Exposure to Pulsed High-frequency Electromagnetic Field During Waking Affects Human Sleep EEG

Reto Huber, Thomas Graf, Kimberly A. Cote, Lutz Wittmann, Eva Gallmann, Daniel Matter, Jürgen Schuderer, Niels Kuster, Alexander A. Borbély, and Peter Achermann, NeuroReport, Volume 11, Issue 15, pp. 3321–3325, October 2000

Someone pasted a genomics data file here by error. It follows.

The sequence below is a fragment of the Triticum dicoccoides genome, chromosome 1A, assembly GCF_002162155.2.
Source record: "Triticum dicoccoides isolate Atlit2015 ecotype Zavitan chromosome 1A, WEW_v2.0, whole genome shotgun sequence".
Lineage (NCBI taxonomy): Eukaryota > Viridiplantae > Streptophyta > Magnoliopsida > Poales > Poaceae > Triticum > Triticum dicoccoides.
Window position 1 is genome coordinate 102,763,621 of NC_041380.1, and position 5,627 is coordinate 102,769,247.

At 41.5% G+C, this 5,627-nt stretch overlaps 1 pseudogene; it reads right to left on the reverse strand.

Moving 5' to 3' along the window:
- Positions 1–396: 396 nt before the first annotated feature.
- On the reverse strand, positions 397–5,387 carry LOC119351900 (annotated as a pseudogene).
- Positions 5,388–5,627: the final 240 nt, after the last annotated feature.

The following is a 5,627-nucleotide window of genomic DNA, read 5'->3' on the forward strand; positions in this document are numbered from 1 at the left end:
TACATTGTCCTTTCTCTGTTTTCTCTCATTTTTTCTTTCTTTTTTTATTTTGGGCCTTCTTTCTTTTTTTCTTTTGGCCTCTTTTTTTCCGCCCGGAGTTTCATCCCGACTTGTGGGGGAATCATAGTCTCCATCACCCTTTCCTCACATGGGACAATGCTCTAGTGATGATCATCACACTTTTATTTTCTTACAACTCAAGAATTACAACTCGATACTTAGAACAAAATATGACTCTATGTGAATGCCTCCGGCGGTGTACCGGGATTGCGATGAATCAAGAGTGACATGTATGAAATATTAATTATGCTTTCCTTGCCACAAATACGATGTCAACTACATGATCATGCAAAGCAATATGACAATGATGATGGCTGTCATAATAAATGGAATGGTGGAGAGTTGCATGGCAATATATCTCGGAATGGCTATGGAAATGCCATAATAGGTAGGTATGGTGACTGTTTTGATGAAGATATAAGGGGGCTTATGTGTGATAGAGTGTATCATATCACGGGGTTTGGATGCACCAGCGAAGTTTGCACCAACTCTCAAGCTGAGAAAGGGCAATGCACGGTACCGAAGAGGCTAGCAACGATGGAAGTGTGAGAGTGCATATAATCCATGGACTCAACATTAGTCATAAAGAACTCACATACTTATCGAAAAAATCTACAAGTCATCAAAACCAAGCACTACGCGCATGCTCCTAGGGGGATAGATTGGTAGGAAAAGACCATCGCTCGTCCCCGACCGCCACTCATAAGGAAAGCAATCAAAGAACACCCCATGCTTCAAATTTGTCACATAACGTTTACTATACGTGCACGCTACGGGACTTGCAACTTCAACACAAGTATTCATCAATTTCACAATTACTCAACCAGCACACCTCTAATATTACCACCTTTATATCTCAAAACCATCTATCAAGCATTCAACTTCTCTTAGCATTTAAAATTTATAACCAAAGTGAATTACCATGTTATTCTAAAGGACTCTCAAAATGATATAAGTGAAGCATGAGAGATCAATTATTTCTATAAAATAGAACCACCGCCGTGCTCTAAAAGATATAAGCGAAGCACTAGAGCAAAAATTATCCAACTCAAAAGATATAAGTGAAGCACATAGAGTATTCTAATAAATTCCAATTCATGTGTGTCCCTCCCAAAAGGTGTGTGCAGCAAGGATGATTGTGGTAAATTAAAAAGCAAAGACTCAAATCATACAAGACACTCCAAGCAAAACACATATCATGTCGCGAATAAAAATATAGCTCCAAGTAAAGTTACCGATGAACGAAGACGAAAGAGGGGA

The aim of the study was to investigate whether the electro- magnetic field (EMF) emitted by digital radiotelephone handsets affects brain physiology. Healthy, young male subjects were exposed for 30 min to EMF (900 MHz; spatial peak specific absorption rate 1W/kg) during the waking period preceding sleep. Compared with the control condition with sham exposure, spectral power of the EEG in non-rapid eye move- ment sleep was increased. The maximum rise occurred in the 9.75±11.25Hz and 12.5±13.25Hz band during the initial part of sleep. These changes correspond to those obtained in a previous study where EMF was intermittently applied during sleep. Unilateral exposure induced no hemispheric asymmetry of EEG power. The present results demonstrate that exposure during waking modifies the EEG during subsequent sleep. Thus the changes of brain function induced by pulsed high-frequency EMF outlast the exposure period.

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